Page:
The proponents of compulsory outpatient treatment claim that it leads to better outcomes for the recipients, and protects society from violent acts by the "seriously mentally ill." Those claims are belied by history, science, and a critical review of the relevant research.
Psychiatry is now claiming that research has shown that antipsychotics reduce mortality among the seriously mentally ill. A critical review of the literature reveals that this claim is best described as the the field's latest "delusion" about the merits of these drugs.
MIA’s Ayurdhi Dhar interviews Ian Parker about critical psychology, discourse and political action, and whether psychology has anything left to offer.
The digital pill Abilify MyCite, which is now being introduced into the market, foretells of a future where such technology is used to monitor the behavior, location and "medication compliance" of a person 24 hours a day.
That is the truth about withdrawal syndrome: It’s like a 50-50 chance that you’re going to have a problem. If you’re in the unlucky half, you’re gonna be really unlucky.
What can science tell us about music’s impact on our cognition and on our mood, on our capacity for empathy, and our sense of connection with others? How does it change the brain? How does it change us?
The World Health Organization newly published guidance for community mental health urges an end to forced treatment and the adoption of person-centered and rights-based services.
The "science" of happiness has always been inextricably linked to eugenics. Modern positive psychology, with its focus on genetics and willpower, is no different.
Recent press coverage of top star Britney Spears, who remains under a personal and professional guardianship, reflects conventional attitudes about “mental illness” that are both stigmatizing and encourage legislation that promotes forced treatment.
MIA’s Ayurdhi Dhar interviews Joseph Gone about how a history of dispossession, conquest, and colonization shapes mental health outcomes in Native American communities.
MIA’s Justin Karter interviews critical psychiatrist and philosopher Pat Bracken about the necessity of challenging received wisdom.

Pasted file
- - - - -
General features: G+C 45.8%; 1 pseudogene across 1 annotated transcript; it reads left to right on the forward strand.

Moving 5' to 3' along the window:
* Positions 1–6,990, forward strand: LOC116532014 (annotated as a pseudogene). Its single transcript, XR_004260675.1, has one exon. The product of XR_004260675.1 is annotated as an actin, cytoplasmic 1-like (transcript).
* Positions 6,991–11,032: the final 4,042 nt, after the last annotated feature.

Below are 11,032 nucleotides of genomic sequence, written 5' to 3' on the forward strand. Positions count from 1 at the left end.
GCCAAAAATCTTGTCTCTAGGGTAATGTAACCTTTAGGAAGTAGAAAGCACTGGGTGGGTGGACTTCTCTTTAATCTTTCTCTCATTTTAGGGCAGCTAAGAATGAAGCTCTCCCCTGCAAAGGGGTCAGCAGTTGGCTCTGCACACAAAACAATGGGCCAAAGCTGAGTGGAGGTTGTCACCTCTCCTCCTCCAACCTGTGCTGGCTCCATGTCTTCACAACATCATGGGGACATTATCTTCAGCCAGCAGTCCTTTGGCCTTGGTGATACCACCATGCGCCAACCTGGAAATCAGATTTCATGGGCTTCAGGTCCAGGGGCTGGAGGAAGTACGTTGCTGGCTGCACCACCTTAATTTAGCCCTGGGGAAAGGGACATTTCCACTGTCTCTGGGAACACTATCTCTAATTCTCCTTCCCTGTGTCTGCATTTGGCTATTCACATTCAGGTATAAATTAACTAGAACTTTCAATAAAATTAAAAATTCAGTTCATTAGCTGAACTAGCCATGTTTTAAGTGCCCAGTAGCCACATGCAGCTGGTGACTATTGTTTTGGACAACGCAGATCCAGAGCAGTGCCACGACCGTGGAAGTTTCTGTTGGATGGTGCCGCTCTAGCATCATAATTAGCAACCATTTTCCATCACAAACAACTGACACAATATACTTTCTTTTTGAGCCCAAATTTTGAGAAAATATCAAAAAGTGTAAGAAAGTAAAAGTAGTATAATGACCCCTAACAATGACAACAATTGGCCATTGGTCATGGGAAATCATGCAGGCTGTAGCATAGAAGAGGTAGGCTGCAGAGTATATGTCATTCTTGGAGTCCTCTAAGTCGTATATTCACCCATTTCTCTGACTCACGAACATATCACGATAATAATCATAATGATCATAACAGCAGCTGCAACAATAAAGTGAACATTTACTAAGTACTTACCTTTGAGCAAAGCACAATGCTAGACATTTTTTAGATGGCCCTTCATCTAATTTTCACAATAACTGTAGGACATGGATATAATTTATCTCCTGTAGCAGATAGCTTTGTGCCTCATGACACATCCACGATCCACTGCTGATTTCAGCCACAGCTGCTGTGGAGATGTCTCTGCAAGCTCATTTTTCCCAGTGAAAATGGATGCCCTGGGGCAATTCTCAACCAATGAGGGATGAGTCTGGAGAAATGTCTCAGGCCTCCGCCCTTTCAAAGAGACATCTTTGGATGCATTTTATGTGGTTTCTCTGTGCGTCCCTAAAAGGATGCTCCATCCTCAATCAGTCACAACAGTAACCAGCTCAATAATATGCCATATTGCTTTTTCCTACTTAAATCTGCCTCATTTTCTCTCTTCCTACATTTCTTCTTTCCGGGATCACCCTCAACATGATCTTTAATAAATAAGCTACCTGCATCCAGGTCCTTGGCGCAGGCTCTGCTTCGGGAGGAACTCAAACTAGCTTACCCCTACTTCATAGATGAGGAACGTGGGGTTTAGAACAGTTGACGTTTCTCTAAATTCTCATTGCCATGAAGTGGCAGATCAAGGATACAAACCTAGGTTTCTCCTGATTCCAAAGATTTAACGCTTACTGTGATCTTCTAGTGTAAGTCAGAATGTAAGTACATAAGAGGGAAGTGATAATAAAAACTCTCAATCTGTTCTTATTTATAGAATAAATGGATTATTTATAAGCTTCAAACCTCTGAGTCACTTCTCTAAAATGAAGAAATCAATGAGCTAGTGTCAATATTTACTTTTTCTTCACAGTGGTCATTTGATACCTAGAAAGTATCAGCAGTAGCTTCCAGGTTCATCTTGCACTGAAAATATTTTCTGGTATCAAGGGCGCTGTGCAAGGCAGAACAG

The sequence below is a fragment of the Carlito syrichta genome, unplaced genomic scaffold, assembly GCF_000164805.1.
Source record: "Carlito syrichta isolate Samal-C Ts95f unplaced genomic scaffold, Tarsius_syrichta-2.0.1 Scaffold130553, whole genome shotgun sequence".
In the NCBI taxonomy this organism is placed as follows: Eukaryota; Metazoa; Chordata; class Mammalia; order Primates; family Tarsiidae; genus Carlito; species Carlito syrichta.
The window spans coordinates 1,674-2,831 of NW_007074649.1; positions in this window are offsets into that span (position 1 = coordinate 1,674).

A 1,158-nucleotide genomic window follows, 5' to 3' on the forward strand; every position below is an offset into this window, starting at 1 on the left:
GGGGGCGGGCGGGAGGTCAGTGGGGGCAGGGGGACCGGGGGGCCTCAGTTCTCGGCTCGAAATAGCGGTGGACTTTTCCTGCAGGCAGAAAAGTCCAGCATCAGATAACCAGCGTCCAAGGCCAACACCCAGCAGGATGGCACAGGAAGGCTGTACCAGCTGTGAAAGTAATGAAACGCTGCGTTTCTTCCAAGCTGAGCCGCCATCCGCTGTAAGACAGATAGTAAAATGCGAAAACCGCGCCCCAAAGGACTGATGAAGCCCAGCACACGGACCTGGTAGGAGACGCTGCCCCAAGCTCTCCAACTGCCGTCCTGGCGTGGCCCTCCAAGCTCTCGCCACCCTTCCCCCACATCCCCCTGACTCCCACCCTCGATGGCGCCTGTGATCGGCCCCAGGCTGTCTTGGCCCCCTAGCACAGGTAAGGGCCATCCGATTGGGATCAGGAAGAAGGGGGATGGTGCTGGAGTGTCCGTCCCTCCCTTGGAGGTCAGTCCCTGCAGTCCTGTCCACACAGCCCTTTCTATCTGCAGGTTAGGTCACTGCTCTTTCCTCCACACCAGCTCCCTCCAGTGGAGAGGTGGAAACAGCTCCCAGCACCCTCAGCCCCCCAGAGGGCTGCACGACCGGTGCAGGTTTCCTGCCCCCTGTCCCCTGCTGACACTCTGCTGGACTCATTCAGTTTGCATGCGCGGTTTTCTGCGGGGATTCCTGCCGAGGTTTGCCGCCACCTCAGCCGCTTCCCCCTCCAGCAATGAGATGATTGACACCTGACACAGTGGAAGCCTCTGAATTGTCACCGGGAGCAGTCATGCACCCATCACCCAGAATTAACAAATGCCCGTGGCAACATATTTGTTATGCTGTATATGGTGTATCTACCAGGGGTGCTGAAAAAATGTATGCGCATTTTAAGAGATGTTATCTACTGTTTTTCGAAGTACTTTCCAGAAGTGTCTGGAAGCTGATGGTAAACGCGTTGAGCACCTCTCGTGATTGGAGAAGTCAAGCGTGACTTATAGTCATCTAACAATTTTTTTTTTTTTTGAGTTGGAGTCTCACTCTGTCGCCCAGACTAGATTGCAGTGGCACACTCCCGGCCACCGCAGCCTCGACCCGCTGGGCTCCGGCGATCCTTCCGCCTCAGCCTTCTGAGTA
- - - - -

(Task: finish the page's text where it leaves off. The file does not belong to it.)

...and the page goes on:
Author William Styron is often remembered for speaking about depression as an illness. But a review of his life reveals that psychiatric drugs may have triggered and even worsened his depressive episodes.
MIA’s Ayurdhi Dhar interviews Diana Kopua about the Mahi a Atua approach, the global mental health movement, and the importance of language and narratives in how we understand our world and ease our suffering.
The published report of the Broaden Trial of Deep Brain Stimulation for Depression whitewashed the results: although the efficacy results were negative, the investigators concluded that the therapy still showed "promise", and adverse events suffered by the patients were downplayed or attributed to the disease, and not the treatment. An in-depth investigation of how the trial results were spun, and interviews with patients that tell of harm done.
MIA's Justin Karter interviews two leaders of the Task Force on Diagnostic Alternatives, a group of mental health professionals who have issued an open letter demanding a new look at psychiatric diagnosis.
Journalists have called Marianne Williams’ comments on depression dangerous and irresponsible. A closer look reveals that her “opinions” on mental health treatment are more in line with the science, and that the know-it-all assertions by Cooper and colleagues are belied by it.
Had I known what I know now, I never would have taken any of these drugs, and I absolutely would not have taken a role in which my outreach efforts to get veterans into mental health treatment might place thousands of lives at risk.
MIA’s Ayurdhi Dhar interviews Helen Spandler about how psychiatric survivors challenge and change our thinking about mental health.
MIA’s Ayurdhi Dhar interviews the well-known sociologist of medicine, Nikolas Rose, about the role psychiatry plays in shaping how we manage ourselves and our world.
In this second part of MIA’s report on compulsory outpatient treatment orders, Michael Simonson tells of how he came to report on this topic, the results from MIA’s survey of people who have experienced such forced treatment, his interviews with several of the survey respondents, and more on Andrew Rich’s life.
Ayurdhi Dhar interviews Tanya Luhrmann about cultural differences in voice-hearing, diagnosis and damaged identities, and conflicts in psychiatry.
MIA's Ana Florence interviews United Nations Special Rapporteur Dainius Pūras about his own journey as a psychiatrist and the future of rights-based approaches to mental health.
Harris’s plan was met with vociferous condemnation from psychiatric survivors, civil libertarians, and disability justice advocates, who vowed to fight it. While Harris has dropped out of the presidential race, the ideas behind her policy proposal have existed for decades, and are likely to endure.
In the name of preventing mass shootings, Senator John Cornyn (R-TX) introduced a bill that calls for "enhanced mental health services," including involuntary treatment and long-acting antipsychotic injections. It also calls for increased collaboration between mental health and law enforcement authorities, and promotes online monitoring of American students.
Akansha Vaswani interviews Dr. John Read about the influences on his work and his research on madness, psychosis, and the mental health industry.